How my grandfather’s words helped me break into tech

About a year ago, I was a nobody in the tech community. Literally, I knew almost no one at venture funds and startups. I had no knowledge about how to navigate the “tech space”. My original plan had always been to get into finance. I decided against it. I decided I wanted to get into tech. But, the mindset with which you approach finance is drastically different from how you approach tech.

I sat down with two pieces of paper. I wrote down things I knew I am not good at on one paper. I knew I won’t become a full time programmer. I knew I was not good at math. I knew I was geographically detached from the tech hubs like NYC, SF and Boston. I knew going to conferences and events wasn’t possible for me. I also knew that none of my relatives and family members happen to be associated with the tech scene.

Later, I made a list of things I was decently good at on the second piece of paper. I wrote I tend to think long term. I knew the value of having long term relationships. I also wrote I like reading a lot daily. And, I had been told I think about others in most situations. I had realized I was good at connecting people and concepts.

The things I was good at didn't seem to translate well into skill-set I thought I needed to break into tech to me. The things I wasn't good at or weren't possible were clearly helpful in starting a career in tech.

When I was 11 years old, my grandfather told me two things.

First, invest in people more that you do in stocks or cars or real estate. Second, stick to your strengths and manage your weaknesses.

I wrote the first saying on the piece of paper with list of strengths. I write the second saying on the second paper with list of weaknesses.

I made a bunch of decisions that day keeping my grandfather’s words in mind.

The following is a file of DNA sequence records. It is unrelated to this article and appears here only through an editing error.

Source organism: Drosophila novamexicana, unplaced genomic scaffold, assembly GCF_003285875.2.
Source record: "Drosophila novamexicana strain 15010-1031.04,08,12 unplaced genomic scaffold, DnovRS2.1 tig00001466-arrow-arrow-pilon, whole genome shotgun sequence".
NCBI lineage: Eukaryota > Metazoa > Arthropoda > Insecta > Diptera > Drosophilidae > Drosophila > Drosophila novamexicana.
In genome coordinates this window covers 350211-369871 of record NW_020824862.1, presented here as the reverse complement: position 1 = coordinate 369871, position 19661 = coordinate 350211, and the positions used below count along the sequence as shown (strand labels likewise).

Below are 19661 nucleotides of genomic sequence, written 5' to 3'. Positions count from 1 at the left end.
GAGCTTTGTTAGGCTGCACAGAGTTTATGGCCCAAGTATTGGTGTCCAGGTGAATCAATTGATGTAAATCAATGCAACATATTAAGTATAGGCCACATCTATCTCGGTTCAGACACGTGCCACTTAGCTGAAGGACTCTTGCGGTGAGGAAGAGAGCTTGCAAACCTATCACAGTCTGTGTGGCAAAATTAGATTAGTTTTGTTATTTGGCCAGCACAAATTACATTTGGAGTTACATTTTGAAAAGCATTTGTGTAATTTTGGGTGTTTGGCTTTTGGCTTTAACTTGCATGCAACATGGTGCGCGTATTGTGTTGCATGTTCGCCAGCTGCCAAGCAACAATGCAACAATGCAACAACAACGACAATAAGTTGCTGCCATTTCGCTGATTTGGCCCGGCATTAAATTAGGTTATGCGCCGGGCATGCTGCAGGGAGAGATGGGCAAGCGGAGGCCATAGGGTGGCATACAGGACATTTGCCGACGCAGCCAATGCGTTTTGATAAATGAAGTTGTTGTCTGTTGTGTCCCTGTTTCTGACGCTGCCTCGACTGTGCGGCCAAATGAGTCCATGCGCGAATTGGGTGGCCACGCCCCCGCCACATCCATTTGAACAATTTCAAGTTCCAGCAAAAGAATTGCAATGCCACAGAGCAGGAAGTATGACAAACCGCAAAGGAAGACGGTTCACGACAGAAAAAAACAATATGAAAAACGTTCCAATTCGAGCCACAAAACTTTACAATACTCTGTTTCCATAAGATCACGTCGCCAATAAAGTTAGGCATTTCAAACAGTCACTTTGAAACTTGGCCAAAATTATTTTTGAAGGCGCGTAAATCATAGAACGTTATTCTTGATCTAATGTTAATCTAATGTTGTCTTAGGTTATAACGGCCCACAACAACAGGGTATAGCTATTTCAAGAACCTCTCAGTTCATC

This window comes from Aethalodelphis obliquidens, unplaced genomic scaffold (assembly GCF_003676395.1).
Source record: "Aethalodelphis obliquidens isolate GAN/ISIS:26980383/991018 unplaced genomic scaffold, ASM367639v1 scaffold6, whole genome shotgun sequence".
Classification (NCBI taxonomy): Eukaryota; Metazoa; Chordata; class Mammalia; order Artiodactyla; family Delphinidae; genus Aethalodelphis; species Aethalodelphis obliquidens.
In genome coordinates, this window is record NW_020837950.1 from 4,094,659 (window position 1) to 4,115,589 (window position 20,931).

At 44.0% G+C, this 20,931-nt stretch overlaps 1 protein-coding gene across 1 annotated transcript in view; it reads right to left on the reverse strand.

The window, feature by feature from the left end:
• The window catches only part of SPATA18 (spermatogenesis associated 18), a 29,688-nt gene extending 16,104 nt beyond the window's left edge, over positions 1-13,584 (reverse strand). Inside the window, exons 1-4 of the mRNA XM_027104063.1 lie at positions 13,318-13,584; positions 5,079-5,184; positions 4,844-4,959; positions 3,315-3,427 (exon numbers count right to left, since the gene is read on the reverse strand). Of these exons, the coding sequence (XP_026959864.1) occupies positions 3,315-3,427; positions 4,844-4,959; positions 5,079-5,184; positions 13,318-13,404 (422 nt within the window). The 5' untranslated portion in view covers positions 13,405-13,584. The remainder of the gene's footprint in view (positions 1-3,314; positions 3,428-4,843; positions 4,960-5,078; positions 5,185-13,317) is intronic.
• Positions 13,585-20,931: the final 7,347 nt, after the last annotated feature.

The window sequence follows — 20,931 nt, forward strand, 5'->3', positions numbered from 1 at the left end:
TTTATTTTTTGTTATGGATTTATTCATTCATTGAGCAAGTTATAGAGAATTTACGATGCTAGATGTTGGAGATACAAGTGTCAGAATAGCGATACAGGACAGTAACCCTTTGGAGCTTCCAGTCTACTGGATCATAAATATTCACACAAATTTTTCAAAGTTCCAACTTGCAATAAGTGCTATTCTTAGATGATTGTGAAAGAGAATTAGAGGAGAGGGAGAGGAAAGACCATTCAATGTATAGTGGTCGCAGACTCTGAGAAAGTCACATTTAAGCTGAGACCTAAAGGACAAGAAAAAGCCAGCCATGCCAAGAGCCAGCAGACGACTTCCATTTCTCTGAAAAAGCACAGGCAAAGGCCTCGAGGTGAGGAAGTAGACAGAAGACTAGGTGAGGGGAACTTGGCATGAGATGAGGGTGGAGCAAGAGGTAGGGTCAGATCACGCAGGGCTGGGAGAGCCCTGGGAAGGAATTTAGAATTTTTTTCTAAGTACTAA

I wont be a full time programmer but I will attain coding literacy. I wont be good at math, but I will be good at handling data and analytical thinking. I might not be in NYC or SF, but I could use Twitter. I might not have relatives in tech, but I could build new relationships from scratch.

I doubled down on all my strengths. Since I love reading, I subscribed to a lot of insightful blogs by founders, product people, and venture capitalists. I started gaining knowledge daily. I started building digital relationships with a lot of people via Twitter by just chiming in, sharing their pieces, connecting them to to others, asking questions, and helping them in tiniest way possible. I started connecting a lot of concepts together based off of my reading and communications on twitter. So, I started writing on Medium extensively to think through my ideas and opinions. I knew nothing is going to happen overnight. Taking a long-term perspective on learning new things, connecting with new people, and deepening relationships with people came quite easily to me.

Long story short, doing this for a long period of time helped me break into tech. It led to a lot of relationships with influential people I look up to in real life. It led me to find my interests in venture capital, products, design, and writing. It brought me new opportunities that I wouldn't have otherwise have gotten. It lead to jobs at SoGal Ventures, Betaworks and now Assist. It helped me build a voice. It helped me become someone who gets approached by a lot of interesting people in tech. I went from having no skills to having some skills.

I am certainly not a big shot in tech. But, I think I have found a place. I am not even partially done. I am merely 1% done. I have just gotten started. So much more to learn. So many weaknesses to manage. A couple strengths to leverage. So many new people and opportunities to meet.

I have promised myself not to stop. I still read a lot daily. I work in tech. I am building my skill-set in design, research, product, etc. I have a personal goal of helping two people a day. Merely sharing an interesting article with someone qualifies as helping. It’s the intent that matters. For sharing something, I had to have known her interests in the first place.

I am always trying my best to do well by doing good. At the risk of coming off as cocky, I am going to publicly say that I have been told by a lot of people that I am good at helping others and maintaining relationships at scale. As an introvert, I am proud of that. That is the single most important skill that has helped me learn and progress.

I owe it to my late grandfather for giving me the wisdom that helped me break into tech.